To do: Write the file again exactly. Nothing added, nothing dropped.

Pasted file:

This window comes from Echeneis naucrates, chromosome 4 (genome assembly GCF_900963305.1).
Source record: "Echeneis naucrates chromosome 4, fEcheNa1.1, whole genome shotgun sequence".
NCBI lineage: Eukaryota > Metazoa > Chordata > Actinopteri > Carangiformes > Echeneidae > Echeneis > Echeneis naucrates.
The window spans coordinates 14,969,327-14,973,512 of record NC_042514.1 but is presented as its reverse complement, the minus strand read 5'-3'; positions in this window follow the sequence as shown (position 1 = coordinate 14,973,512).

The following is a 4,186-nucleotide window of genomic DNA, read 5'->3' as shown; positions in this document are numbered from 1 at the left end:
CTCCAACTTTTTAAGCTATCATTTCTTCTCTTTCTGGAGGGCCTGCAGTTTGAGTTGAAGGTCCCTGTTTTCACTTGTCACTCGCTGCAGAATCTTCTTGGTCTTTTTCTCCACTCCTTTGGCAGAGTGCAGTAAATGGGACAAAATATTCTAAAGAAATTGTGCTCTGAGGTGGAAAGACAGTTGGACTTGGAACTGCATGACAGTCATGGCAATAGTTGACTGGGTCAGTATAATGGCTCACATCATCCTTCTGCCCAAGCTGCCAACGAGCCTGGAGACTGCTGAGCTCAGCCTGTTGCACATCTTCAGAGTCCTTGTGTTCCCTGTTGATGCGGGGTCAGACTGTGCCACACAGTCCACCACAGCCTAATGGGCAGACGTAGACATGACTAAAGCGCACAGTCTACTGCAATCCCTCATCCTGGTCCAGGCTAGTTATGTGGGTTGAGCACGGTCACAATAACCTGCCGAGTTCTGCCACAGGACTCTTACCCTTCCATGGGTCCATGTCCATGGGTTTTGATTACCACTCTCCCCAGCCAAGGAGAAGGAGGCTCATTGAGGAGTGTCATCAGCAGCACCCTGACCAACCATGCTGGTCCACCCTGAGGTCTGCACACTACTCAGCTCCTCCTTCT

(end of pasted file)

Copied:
This window comes from Echeneis naucrates, chromosome 4 (genome assembly GCF_900963305.1).
Source record: "Echeneis naucrates chromosome 4, fEcheNa1.1, whole genome shotgun sequence".
NCBI lineage: Eukaryota > Metazoa > Chordata > Actinopteri > Carangiformes > Echeneidae > Echeneis > Echeneis naucrates.
The window spans coordinates 14,969,327-14,973,512 of record NC_042514.1 but is presented as its reverse complement, the minus strand read 5'-3'; positions in this window follow the sequence as shown (position 1 = coordinate 14,973,512).

The following is a 4,186-nucleotide window of genomic DNA, read 5'->3' as shown; positions in this document are numbered from 1 at the left end:
CTCCAACTTTTTAAGCTATCATTTCTTCTCTTTCTGGAGGGCCTGCAGTTTGAGTTGAAGGTCCCTGTTTTCACTTGTCACTCGCTGCAGAATCTTCTTGGTCTTTTTCTCCACTCCTTTGGCAGAGTGCAGTAAATGGGACAAAATATTCTAAAGAAATTGTGCTCTGAGGTGGAAAGACAGTTGGACTTGGAACTGCATGACAGTCATGGCAATAGTTGACTGGGTCAGTATAATGGCTCACATCATCCTTCTGCCCAAGCTGCCAACGAGCCTGGAGACTGCTGAGCTCAGCCTGTTGCACATCTTCAGAGTCCTTGTGTTCCCTGTTGATGCGGGGTCAGACTGTGCCACACAGTCCACCACAGCCTAATGGGCAGACGTAGACATGACTAAAGCGCACAGTCTACTGCAATCCCTCATCCTGGTCCAGGCTAGTTATGTGGGTTGAGCACGGTCACAATAACCTGCCGAGTTCTGCCACAGGACTCTTACCCTTCCATGGGTCCATGTCCATGGGTTTTGATTACCACTCTCCCCAGCCAAGGAGAAGGAGGCTCATTGAGGAGTGTCATCAGCAGCACCCTGACCAACCATGCTGGTCCACCCTGAGGTCTGCACACTACTCAGCTCCTCCTTCT